Does Jesus’ Birth Even Matter?

Wes  —  December 9, 2015
  • Sumo

Occasionally, when discussing whether or not Christians should celebrate the birth of Christ on December 25th, I will hear a well-meaning Christian say something like, “The birth of Jesus isn’t what really matters; it’s His death that matters.” Or someone will say, “Jesus had to be born in order for Him to die, but that’s the only reason His birth matters.” I wholeheartedly disagree with these sentiments; here are a few thoughts on why we can’t afford to miss the monumental significance of the birth of Jesus Christ.

Does Jesus' Birth Even Matter

It’s Not About Christmas

This post isn’t about Christmas. It’s not about whether it’s right or wrong to have an annual festival celebrating His birth; and it’s not about the historical inaccuracy of the date, the incorporation of pagan traditions into the celebrations, or even the perpetuation of Catholic dogma. This post is about so much more than that. The birth of Jesus is about so much more than that!

In fact, I would say that in relegating the celebration of Jesus’ birth to a single day in December, we have trivialized His birth. Statements like, “Jesus is the reason for the season” are almost insultingly understated. Jesus is the reason for EVERY season. In fact, Jesus is the reason for EVERYTHING.

“For by Him all things were created, in heaven and on earth, visible and invisible, whether thrones or dominions or rulers or authorities—all things were created through Him and for Him. And He is before all things, and in Him all things hold together” (Colossians 1:16-17).

Jesus didn’t come to Earth in order to be celebrated once a year. His is not “the Christmas story,” it’s “the Christ story.” And it matters because it’s the most significant event in human history. It’s the event up to which everything before it led, and to which everything after it points.

1. God’s Faithfulness Matters

God has made and fulfilled a lot of promises, but the birth of Jesus is the greatest fulfillment of a promise ever! God promised Abraham, “In your seed all nations of the earth shall be blessed” (Genesis 22:18). And Abraham’s descendants waited a couple thousand years for the fulfillment of that promise. Jesus is that seed – that descendent – of Abraham, through whom all nations of the earth are being blessed (Galatians 3:16).

Israel was also waiting for the son of David, the “Messiah,” who would come and reign over an eternal kingdom. Many generations of God’s people lived and died, waiting to see this deliverer of Israel. Jesus is that King. This is why Matthew begins his gospel account with, “The record of the genealogy of Jesus the Messiah, the son of David, the son of Abraham…” (Matthew 1:1). Jesus now eternally reigns as Lord of lords and King of kings!

Yes, His birth matters! It certainly mattered to faithful Jews, who waited their entire lives – like Simeon and Anna – to see God’s salvation and “the redemption of Jerusalem” (Luke 2:22-38). And it matters to any of us who find ourselves in seemingly hopeless situations. It matters for all of us who wait upon the Lord. The birth of Jesus is a joyful declaration, “God is always faithful! He always keeps His promises!”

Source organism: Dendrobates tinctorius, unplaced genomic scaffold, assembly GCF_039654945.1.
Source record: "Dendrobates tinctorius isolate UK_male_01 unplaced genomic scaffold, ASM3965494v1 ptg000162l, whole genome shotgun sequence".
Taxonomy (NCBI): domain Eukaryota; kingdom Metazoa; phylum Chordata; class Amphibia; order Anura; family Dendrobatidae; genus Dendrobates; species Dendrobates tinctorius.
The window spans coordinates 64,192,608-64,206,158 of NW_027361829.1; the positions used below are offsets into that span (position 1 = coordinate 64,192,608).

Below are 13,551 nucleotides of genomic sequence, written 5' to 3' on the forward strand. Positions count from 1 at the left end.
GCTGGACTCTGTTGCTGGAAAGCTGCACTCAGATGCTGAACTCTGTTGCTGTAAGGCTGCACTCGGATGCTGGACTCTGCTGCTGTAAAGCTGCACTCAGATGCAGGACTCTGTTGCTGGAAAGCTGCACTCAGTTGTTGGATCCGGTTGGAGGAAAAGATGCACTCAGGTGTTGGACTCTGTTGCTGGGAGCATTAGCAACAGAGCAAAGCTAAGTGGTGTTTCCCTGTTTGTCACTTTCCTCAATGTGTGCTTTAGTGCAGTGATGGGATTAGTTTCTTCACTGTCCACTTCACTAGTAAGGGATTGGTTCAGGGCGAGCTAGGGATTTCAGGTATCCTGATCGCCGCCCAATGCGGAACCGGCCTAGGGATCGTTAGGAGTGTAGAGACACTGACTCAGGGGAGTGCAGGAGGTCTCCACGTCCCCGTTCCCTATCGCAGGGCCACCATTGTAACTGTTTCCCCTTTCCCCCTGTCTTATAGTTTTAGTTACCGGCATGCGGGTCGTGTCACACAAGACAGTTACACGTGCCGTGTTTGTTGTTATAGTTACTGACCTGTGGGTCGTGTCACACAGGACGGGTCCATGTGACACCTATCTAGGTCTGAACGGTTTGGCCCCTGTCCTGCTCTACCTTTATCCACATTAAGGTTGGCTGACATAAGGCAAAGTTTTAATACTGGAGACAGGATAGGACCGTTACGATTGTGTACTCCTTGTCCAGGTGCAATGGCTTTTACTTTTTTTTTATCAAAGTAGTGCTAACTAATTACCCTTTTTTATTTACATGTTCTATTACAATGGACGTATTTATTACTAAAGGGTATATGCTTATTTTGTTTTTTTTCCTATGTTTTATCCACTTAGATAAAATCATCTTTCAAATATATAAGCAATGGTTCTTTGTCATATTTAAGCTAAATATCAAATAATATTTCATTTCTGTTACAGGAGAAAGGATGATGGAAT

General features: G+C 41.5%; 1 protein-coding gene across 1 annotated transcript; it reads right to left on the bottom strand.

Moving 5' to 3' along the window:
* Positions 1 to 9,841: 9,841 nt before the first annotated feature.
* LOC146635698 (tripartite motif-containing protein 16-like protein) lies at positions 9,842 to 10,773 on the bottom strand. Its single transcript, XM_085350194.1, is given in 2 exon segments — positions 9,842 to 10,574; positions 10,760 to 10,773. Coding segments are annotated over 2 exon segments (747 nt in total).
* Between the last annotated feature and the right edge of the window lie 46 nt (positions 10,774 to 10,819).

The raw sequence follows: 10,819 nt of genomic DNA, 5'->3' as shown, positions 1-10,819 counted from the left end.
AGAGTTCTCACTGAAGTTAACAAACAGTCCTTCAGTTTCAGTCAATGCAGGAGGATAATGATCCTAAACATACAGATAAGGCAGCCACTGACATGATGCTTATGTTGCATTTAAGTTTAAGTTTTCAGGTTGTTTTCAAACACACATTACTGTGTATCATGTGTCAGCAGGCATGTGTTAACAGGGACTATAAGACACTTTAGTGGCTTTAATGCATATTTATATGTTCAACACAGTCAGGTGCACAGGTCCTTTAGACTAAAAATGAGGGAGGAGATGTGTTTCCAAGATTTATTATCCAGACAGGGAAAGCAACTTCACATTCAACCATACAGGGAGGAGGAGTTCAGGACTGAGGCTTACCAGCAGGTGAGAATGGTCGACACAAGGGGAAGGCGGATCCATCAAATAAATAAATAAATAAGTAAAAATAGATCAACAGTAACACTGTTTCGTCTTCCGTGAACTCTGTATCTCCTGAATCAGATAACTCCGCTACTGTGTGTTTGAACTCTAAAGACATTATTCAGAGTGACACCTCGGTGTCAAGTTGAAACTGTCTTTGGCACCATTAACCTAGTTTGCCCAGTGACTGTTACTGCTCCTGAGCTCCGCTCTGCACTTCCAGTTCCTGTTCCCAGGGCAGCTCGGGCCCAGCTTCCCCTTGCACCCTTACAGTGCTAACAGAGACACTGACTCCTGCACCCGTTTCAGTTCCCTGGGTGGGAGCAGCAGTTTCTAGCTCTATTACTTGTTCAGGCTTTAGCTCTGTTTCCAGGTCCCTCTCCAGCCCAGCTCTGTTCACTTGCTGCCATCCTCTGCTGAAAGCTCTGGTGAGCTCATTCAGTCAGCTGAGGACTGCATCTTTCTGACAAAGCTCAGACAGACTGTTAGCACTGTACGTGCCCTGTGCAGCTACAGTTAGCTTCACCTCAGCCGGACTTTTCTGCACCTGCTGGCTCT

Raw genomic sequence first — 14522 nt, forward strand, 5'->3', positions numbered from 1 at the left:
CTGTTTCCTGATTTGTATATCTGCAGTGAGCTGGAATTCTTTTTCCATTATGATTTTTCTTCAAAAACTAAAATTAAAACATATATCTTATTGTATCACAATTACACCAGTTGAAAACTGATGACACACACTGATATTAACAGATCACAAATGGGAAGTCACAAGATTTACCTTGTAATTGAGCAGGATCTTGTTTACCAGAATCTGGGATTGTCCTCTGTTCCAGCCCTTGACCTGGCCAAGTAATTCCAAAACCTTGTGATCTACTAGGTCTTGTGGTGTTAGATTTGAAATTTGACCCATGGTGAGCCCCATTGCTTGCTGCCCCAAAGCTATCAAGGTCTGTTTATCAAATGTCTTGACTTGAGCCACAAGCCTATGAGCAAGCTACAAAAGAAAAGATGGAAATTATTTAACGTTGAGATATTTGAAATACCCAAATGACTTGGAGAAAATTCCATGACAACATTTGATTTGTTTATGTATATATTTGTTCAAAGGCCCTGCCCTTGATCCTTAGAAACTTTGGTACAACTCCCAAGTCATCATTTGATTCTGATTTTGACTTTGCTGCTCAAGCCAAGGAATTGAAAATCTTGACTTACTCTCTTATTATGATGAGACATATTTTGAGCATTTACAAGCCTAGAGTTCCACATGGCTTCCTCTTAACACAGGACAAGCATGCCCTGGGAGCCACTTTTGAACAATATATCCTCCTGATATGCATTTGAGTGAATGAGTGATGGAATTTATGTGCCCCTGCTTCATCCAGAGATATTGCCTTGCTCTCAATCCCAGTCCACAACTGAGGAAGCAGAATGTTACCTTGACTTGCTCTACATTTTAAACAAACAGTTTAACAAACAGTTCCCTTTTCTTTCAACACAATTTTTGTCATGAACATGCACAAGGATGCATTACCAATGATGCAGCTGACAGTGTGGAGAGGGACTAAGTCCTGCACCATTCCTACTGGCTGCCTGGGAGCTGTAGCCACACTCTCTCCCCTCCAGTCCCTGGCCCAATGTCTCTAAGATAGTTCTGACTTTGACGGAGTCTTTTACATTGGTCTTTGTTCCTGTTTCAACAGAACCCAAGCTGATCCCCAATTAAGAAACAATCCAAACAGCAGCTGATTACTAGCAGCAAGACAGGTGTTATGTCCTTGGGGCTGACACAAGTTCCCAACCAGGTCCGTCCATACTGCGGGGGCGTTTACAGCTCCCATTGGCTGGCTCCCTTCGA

2. God’s Dwelling with Us Matters

The news gets even better, because John began his gospel account by declaring that God had been born into the world! John said, “In the beginning was the Word, and the Word was with God, and the Word was God….And the Word became flesh and dwelt among us…” (John 1:1,14). Don’t let the familiarity of that passage cause you to miss what John was saying, “God…became flesh and dwelt among us.”

Wow! Let that sink in, God became flesh and dwelt among His creation. This is what “Immanuel” means, “God with us” (Matthew 1:23). That is what the birth of Jesus is about! God came to earth and dwelt with us.

The part of the story where Jesus is born of a virgin and laid in a manger is just part of the “incarnation story,” but what a marvelous story it is! God is not some distant and faceless Creator, who just wound up the world, set it in motion, and sat back to watch it unwind. No, He came and took up residence with us.

He felt what we feel and experienced what we experience. God was hungry! He was thirsty! He got tired! He wept! He bled! If that doesn’t matter, then nothing does! Yes, the birth of Jesus matters because one of the three persons of the Godhead became flesh and dwelt among us.

3. God Becoming a SERVANT Matters

And finally, the birth of Jesus matters because one of the members of the Godhead “emptied Himself” (Philippians 2:7). In other words, He surrendered the rights and privileges that deity afforded Him. While in the flesh, He was no longer omnipresent; He could only be in one place at a time. While in the flesh, He was no longer omnipotent; He ran out of energy, getting tired, thirsty, and hungry. While in the flesh, He was no longer omniscient; He had to learn and grow in wisdom (Luke 2:40).

Paul calls Jesus becoming a man, “taking the form of a servant” (Philippians 2:7). Isn’t that a powerful thought? The Son of God took the form of a servant. He surrendered His rights and privileges, He washed feet, and He became obedient.

This matters significantly because if we are going to follow Jesus, we must also take the form of a servant. We must, “in humility count others more significant than [ourselves]” (Philippians 2:3). If the Son of God became an obedient servant, then certainly those who follow Him must be obedient servants as well.

Bottom Line

I realize many of us – with good reason – feel uncomfortable setting aside a special day to celebrate the birth of Jesus, but let us not go to the other extreme and say the birth of Jesus doesn’t matter. The birth of Jesus does matter. It matters this time of year and every time of year. My concern isn’t “keeping Christ in Christmas,” it’s keeping Christ preeminent in ALL things.

I love you and God loves you,

Wes McAdams